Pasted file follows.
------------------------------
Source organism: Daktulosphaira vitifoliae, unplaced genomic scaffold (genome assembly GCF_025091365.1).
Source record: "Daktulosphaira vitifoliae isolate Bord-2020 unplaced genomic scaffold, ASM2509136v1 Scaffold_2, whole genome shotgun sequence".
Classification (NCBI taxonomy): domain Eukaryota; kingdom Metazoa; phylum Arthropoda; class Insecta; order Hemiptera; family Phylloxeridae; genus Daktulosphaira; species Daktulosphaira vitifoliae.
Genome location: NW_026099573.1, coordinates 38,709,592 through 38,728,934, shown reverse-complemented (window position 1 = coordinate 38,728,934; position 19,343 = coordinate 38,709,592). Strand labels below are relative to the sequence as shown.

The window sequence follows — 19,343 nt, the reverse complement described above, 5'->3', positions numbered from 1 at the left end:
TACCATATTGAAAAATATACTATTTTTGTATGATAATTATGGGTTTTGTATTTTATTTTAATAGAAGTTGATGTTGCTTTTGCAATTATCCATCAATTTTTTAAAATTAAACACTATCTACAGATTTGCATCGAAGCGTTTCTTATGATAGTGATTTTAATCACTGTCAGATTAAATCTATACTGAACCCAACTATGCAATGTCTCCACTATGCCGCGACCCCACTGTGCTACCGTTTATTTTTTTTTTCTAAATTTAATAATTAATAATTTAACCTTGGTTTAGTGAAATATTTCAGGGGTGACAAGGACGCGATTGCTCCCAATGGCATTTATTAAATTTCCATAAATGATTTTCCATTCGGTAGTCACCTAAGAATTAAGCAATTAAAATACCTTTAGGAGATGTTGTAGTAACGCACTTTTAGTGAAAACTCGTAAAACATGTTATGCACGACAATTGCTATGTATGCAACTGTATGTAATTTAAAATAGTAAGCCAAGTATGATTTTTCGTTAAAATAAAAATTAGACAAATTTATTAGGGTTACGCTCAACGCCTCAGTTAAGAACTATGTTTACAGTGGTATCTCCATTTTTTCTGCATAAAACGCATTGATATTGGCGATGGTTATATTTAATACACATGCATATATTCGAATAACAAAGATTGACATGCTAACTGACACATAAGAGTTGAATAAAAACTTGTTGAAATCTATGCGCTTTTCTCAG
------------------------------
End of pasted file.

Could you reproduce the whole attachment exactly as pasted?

Source organism: Daktulosphaira vitifoliae, unplaced genomic scaffold (genome assembly GCF_025091365.1).
Source record: "Daktulosphaira vitifoliae isolate Bord-2020 unplaced genomic scaffold, ASM2509136v1 Scaffold_2, whole genome shotgun sequence".
Classification (NCBI taxonomy): domain Eukaryota; kingdom Metazoa; phylum Arthropoda; class Insecta; order Hemiptera; family Phylloxeridae; genus Daktulosphaira; species Daktulosphaira vitifoliae.
Genome location: NW_026099573.1, coordinates 38,709,592 through 38,728,934, shown reverse-complemented (window position 1 = coordinate 38,728,934; position 19,343 = coordinate 38,709,592). Strand labels below are relative to the sequence as shown.

The window sequence follows — 19,343 nt, the reverse complement described above, 5'->3', positions numbered from 1 at the left end:
TACCATATTGAAAAATATACTATTTTTGTATGATAATTATGGGTTTTGTATTTTATTTTAATAGAAGTTGATGTTGCTTTTGCAATTATCCATCAATTTTTTAAAATTAAACACTATCTACAGATTTGCATCGAAGCGTTTCTTATGATAGTGATTTTAATCACTGTCAGATTAAATCTATACTGAACCCAACTATGCAATGTCTCCACTATGCCGCGACCCCACTGTGCTACCGTTTATTTTTTTTTTCTAAATTTAATAATTAATAATTTAACCTTGGTTTAGTGAAATATTTCAGGGGTGACAAGGACGCGATTGCTCCCAATGGCATTTATTAAATTTCCATAAATGATTTTCCATTCGGTAGTCACCTAAGAATTAAGCAATTAAAATACCTTTAGGAGATGTTGTAGTAACGCACTTTTAGTGAAAACTCGTAAAACATGTTATGCACGACAATTGCTATGTATGCAACTGTATGTAATTTAAAATAGTAAGCCAAGTATGATTTTTCGTTAAAATAAAAATTAGACAAATTTATTAGGGTTACGCTCAACGCCTCAGTTAAGAACTATGTTTACAGTGGTATCTCCATTTTTTCTGCATAAAACGCATTGATATTGGCGATGGTTATATTTAATACACATGCATATATTCGAATAACAAAGATTGACATGCTAACTGACACATAAGAGTTGAATAAAAACTTGTTGAAATCTATGCGCTTTTCTCAG